By Janna Anderson, Genetic Literacy Project

As a small organic farmer, I got a kick out of of a recent article Janna with big tractoradvertising ‘Farming Camp’ for little ones. We used to go to church camp, soccer camp, scout camps, even fat camps, but farm camps?  Too funny!

Yet the reality is that most children have no idea what a potato plant looks like—even if they grew up in Idaho. In fact, we have all lost our connection to how our food is made and this ignorance can quickly lead to the spread of misinformation if the wrong people start guiding the public towards personal agendas. The end result of this is a public that fears what it shouldn’t. In the last 10 years, this process has been playing in the food industry as activists cry out that our food and farming is tainted and dangerous.

For many years, as a grower, I resisted the organic movement because I believed it to be self-serving and not really representative of what consumers thought it was—mainly the belief it is is safer and pesticide free. As a purist, I believed that organic allowed too much of ‘Big AG’ to dictate what it should be, which watered down the criteria—a criteria set by lawmakers and lobbyists. But that was then. I eventually switched, and after farming organically for 15 years, I have a new respect and more understanding of how conventional agriculture and organic are eerily very similar.

20160417_112045Organic and conventional growers use many of the same techniques: integrated pest management (IPM); crop rotation; cultivation to prevent weeds rather than turning immediately to herbicides; cover cropping; compost and manure. They both believe they are stewards of the land, and with the best care, they will have even better yields. Neither group runs for the chemical bottle right away to spray crops with pesticides unless it is absolutely necessary. Oh, and both types of farmers have lobbying groups, designed to influence lawmakers toward their favor.

Bt is an organic pesticide derived from a natural bacterial toxin that organic farmers often scary on their crops. It is used in conventional farming too: Bt corn and cotton are GMOs with the gene for that bacterial toxin inserted into the seeds. Humans do not have the receptors for it, so it has no effect on people if consumed, and worm damage on crops is limited in the presence of Bt. It’s very effective and that’s why both types of farmers use it.

Despite Bt’s use by virtually all farmers, many activists would have you believe that the organic way of keeping worms off the corn is much better because it is supposedly more natural. What’s natural? Most commercial organic growers commonly use broad spectrum pyrethrins (an insecticide derived from a flower), which kills everything it touches—ladybugs, praying mantis, even gasp, bumble bees! And yet it is far less effective than many synthetic pesticides, needing to be re-applied more frequently, and it has the potential for air, water and soil contamination. It’s also strangely, very expensive, perhaps because it is certified organic.

Knowing the similarities of conventional and organic farming, my puritan organic side sometimes struggles with supporting the organic ideals, versus the actual science based facts that indicate just because something is natural, that doesn’t mean it is better or safer. Often new synthetic technology can be more targeted, more sustainable and coincidentally, safer than the natural alternatives. Having a clearer understanding of the science, including the differences between how organic producers and conventional producers will solve a problem, brings a different perspective to the organic vs. GMO debate.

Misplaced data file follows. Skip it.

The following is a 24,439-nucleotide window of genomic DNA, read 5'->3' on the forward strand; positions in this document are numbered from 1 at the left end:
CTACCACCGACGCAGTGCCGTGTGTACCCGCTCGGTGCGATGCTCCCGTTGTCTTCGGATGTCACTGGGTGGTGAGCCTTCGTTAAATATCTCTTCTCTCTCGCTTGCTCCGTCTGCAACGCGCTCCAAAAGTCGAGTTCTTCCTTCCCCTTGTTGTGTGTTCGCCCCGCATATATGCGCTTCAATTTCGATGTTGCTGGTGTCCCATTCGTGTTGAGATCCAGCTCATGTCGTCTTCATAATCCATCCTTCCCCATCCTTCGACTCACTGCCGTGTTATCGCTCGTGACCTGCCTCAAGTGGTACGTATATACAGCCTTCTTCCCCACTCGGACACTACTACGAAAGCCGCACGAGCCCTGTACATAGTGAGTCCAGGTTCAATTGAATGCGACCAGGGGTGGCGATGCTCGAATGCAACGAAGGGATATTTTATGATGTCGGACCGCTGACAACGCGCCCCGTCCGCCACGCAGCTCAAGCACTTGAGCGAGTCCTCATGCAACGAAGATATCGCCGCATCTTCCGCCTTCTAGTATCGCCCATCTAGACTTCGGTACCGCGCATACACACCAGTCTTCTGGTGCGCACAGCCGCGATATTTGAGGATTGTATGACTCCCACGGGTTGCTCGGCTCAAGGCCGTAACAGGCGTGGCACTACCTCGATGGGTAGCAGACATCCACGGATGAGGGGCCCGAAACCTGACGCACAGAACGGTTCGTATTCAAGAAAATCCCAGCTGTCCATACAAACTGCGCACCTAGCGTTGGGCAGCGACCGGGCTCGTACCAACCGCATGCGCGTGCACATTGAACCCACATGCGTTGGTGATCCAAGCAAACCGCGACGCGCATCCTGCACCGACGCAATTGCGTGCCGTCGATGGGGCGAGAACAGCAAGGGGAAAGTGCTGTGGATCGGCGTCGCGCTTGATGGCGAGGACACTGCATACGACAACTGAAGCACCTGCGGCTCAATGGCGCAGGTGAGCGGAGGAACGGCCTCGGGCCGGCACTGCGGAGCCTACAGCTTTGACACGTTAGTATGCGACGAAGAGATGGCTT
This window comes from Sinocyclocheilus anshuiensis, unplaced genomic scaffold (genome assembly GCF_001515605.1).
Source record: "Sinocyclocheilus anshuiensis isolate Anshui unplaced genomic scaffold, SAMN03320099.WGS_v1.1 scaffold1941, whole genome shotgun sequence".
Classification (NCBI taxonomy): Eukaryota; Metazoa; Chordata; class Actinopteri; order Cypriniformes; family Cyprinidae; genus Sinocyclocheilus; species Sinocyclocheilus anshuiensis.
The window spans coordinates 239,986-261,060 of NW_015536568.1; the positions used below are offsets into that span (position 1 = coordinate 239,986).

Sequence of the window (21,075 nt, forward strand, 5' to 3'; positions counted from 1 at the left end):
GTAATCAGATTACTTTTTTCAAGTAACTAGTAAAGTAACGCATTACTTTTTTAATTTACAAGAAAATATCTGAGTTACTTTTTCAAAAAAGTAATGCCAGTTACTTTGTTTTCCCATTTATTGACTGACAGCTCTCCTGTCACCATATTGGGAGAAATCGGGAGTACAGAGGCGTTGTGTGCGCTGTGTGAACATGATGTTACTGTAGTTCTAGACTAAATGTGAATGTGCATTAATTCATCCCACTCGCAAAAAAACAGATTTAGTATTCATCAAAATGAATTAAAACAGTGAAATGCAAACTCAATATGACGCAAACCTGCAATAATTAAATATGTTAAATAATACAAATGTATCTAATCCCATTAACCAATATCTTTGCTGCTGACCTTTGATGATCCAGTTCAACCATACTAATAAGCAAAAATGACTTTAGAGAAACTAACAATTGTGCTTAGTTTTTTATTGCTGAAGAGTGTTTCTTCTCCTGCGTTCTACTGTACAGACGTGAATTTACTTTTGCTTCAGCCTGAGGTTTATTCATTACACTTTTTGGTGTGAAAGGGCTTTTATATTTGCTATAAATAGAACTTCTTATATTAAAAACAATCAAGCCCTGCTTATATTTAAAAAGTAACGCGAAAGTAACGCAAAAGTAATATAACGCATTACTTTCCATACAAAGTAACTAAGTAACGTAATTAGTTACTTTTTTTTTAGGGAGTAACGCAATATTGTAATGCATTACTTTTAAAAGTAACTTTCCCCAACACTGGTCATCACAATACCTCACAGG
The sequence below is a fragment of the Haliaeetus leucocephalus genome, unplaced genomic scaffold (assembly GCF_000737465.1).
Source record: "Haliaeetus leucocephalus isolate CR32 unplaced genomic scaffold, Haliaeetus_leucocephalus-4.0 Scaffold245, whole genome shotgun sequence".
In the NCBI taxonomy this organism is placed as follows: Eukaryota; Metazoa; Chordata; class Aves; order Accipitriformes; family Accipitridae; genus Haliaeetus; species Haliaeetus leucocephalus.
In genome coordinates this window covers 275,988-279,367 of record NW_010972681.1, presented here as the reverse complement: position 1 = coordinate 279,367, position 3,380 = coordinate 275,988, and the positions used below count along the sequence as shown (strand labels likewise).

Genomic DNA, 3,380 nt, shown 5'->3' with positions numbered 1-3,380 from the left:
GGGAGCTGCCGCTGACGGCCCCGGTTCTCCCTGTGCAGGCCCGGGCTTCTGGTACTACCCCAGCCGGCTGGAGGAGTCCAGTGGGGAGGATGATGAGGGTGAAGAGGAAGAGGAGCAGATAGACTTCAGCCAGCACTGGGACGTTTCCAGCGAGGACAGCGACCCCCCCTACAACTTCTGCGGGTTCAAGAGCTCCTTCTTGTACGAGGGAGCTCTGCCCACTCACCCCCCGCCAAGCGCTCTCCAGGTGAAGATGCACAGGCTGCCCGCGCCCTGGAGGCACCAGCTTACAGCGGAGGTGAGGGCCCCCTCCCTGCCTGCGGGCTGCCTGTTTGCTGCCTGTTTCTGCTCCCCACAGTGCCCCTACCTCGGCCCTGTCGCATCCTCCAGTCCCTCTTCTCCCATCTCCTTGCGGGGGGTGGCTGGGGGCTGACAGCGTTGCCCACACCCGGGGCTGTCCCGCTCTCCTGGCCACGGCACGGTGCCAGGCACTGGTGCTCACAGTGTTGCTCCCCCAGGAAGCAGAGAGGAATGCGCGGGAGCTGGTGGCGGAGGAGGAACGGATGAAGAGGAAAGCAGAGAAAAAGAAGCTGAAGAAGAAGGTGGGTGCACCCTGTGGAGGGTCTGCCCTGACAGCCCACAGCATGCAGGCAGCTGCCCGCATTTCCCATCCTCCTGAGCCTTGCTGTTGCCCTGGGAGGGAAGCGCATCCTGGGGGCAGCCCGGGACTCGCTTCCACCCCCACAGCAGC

Remember, I am an organic grower. I do not use GMOs or synthetic chemicals, but I truly believe that in certain settings it would be a serious benefit to agriculture to be able to consider all our tools when deciding how to do the least harm to our land. Because, all growers, organic or conventional are stewards of the future and know that by treating their land properly, the return would be greater than before.

Lest you think that I am down on organic, I am not.  But the reality is that consumers are being led down a path that is divisive, and that leads people to believe there is only one way. I propose a third way of farming: using our technology and being good stewards of the earth in a way that encompasses the best of all our farming practices without excluding those parts of technology that can reduce pesticide use, increase yields and productivity.

Janna in Wheat 5.1.16In reality, understanding the science and rejecting the rhetoric will bring more of us to a place where we can all see the similarities rather than focusing on the differences that a marketing. And maybe, we can even learn to respect each other enough to hear the other side’s story and use what each side has to offer in a way that will benefit and protect our treasures for many years to come.

So get those kids out there digging in the dirt at the farm camps, and let’s see if we can create a future that does the least harm while growing the best food in the world. Knowledge is power, and with it, we can all work together for the common goal instead of being pawns for a self justifying industry.

Janna Anderson is the owner of Pinnacle Farms, a certified organic orchard and vegetable operation on 25 acres in Phoenix, Arizona and 22 acres sustainably managed.  She also grows seed for heritage grains, beans, corn and onions for their unique desert adaptability. Follow her on Facebook at Phoenix Pinnacle Farms and on Twitter at @pinnaclefarmsaz.

*Republished with permission from the author.